Advances in medical technology have played a major role in increasing people’s average life expectancy.
Although a lot of new technology is costly to develop and run, a study by Frank R. Lichtenberg published in 2009 by the US’s National Bureau of Economic Research, concluded that life expectancy increased more rapidly in states that made the most use out of top medical imaging technologies. And surprisingly, those states did not experience larger increases in medical expenditure per capita. So while new diagnostic technology may be more costly than than its older counterparts, it’s use is likely reducing the need for even more expensive medical treatment in the long-run.
When looking at how modern machines are changing medicine, let’s go beyond technologies that merely allow doctors to see inside our bodies. What about something that could serve as working representations of our individual bodies, allowing health care providers to test medical treatments on our (sort of) virtual clones? A recent article in The Telegraph examines the notion of human doppelgangers for all….
The article takes us back to the work of Denis Noble and his colleagues at Oxford who created a working computer model of the human heart back in 1960. Doctors are now able to use this model to test different types of treatments for all sorts of cardiac malfunction, and other advances of this nature have even given researchers new insight into blood diseases like Sickle-cell.
Naturally, it would only be a matter of time until researchers would attempt to tackle the most complex organ in the human body which is why there’s big money out there for projects aiming to map the brain. In Europe, the Human Brain Project has officially been awarded 1 billion euros to work on modelling the brain over the next 10 years. This is of course no small challenge, and the European team won’t be attempting to go it alone. They’re calling for the support of researchers around the globe in the hopes of founding an international centre for brain research much like CERN (The European Centre for Nuclear Research). The US has shown a similar commitment to this type of research through their BRAIN Initiative (Brain Research through Advancing Innovative Neurotechnologies) and with large-scale projects like this underway, experts believe it won’t be long until it will be possible to simulate a full virtual human body allowing doctors to test surgeries and new drugs on a simulated patient made just for you.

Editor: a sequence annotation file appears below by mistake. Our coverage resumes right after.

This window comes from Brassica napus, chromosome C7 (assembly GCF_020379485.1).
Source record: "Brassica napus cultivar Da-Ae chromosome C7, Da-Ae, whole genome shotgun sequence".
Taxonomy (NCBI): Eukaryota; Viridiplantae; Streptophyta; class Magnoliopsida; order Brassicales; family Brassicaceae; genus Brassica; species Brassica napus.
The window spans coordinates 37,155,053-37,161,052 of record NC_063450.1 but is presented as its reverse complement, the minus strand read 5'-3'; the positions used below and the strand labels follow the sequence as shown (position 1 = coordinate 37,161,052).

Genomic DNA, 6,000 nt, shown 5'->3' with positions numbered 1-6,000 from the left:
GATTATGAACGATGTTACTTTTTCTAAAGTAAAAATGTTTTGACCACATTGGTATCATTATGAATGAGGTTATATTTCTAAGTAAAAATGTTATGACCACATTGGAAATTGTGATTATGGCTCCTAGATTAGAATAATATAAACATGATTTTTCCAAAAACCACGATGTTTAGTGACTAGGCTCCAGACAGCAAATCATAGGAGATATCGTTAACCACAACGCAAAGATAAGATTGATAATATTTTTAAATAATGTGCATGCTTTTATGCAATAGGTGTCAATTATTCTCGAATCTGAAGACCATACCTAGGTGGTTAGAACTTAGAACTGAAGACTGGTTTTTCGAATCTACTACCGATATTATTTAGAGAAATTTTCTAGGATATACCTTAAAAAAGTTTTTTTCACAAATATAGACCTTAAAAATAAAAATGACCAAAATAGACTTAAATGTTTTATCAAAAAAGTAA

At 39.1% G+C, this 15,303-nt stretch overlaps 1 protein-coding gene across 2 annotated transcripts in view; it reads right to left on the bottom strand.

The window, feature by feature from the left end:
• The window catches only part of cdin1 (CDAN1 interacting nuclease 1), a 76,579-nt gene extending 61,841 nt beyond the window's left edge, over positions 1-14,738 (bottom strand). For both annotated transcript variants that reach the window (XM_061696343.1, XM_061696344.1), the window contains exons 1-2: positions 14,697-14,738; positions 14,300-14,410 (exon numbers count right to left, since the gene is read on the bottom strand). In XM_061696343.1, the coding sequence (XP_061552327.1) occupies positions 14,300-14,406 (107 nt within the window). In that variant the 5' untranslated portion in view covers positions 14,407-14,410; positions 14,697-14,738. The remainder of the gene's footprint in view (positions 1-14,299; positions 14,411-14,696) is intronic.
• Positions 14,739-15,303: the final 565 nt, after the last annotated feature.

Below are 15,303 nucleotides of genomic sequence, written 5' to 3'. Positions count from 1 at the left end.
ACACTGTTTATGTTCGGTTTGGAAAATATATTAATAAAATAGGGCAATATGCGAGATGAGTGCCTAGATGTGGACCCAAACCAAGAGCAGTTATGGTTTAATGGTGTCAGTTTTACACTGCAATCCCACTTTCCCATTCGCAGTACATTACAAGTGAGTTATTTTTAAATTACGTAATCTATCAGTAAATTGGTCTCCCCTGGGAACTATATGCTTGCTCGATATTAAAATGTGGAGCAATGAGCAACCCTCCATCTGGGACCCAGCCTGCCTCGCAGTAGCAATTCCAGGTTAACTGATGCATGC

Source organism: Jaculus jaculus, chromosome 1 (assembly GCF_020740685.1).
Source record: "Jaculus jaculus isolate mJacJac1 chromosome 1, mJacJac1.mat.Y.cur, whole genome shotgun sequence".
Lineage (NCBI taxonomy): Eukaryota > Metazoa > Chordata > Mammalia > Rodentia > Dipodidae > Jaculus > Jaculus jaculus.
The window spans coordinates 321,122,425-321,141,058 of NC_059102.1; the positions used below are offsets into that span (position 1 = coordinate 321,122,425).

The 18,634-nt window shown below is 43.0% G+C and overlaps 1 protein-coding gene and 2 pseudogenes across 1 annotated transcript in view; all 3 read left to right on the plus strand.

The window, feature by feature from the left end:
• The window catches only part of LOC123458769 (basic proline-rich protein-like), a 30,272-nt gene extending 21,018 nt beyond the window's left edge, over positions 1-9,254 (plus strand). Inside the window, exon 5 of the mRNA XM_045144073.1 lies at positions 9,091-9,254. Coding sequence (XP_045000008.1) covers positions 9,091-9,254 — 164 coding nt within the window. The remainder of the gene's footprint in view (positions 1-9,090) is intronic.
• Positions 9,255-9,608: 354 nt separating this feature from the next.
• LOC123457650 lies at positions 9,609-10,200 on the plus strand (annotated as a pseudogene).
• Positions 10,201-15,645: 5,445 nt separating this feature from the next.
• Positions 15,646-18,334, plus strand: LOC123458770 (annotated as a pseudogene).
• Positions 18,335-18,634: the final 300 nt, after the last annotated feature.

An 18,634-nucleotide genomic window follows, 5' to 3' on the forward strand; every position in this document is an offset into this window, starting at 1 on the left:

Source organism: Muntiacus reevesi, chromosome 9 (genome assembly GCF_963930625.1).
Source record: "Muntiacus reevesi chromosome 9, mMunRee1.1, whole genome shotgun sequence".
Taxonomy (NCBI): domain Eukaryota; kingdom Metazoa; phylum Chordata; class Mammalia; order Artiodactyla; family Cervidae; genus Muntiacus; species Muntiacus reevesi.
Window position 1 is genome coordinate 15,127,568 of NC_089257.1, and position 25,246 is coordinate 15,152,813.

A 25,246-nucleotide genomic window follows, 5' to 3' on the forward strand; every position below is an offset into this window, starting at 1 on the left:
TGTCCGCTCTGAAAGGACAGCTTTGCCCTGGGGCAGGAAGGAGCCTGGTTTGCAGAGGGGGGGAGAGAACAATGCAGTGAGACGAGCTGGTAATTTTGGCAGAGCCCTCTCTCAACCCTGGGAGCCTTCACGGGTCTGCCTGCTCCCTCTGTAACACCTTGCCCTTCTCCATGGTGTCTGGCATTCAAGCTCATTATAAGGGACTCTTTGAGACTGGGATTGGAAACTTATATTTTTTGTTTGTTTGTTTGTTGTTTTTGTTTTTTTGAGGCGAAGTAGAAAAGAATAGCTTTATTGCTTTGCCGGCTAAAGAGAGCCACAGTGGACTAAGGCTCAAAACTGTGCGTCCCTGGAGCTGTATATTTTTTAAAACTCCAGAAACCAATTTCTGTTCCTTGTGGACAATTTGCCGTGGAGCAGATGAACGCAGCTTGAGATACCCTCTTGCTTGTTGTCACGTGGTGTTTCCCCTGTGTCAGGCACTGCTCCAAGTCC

If you’re interested in this, you may also want to check out an article By the BBC: Digital Medicine: Machines for Living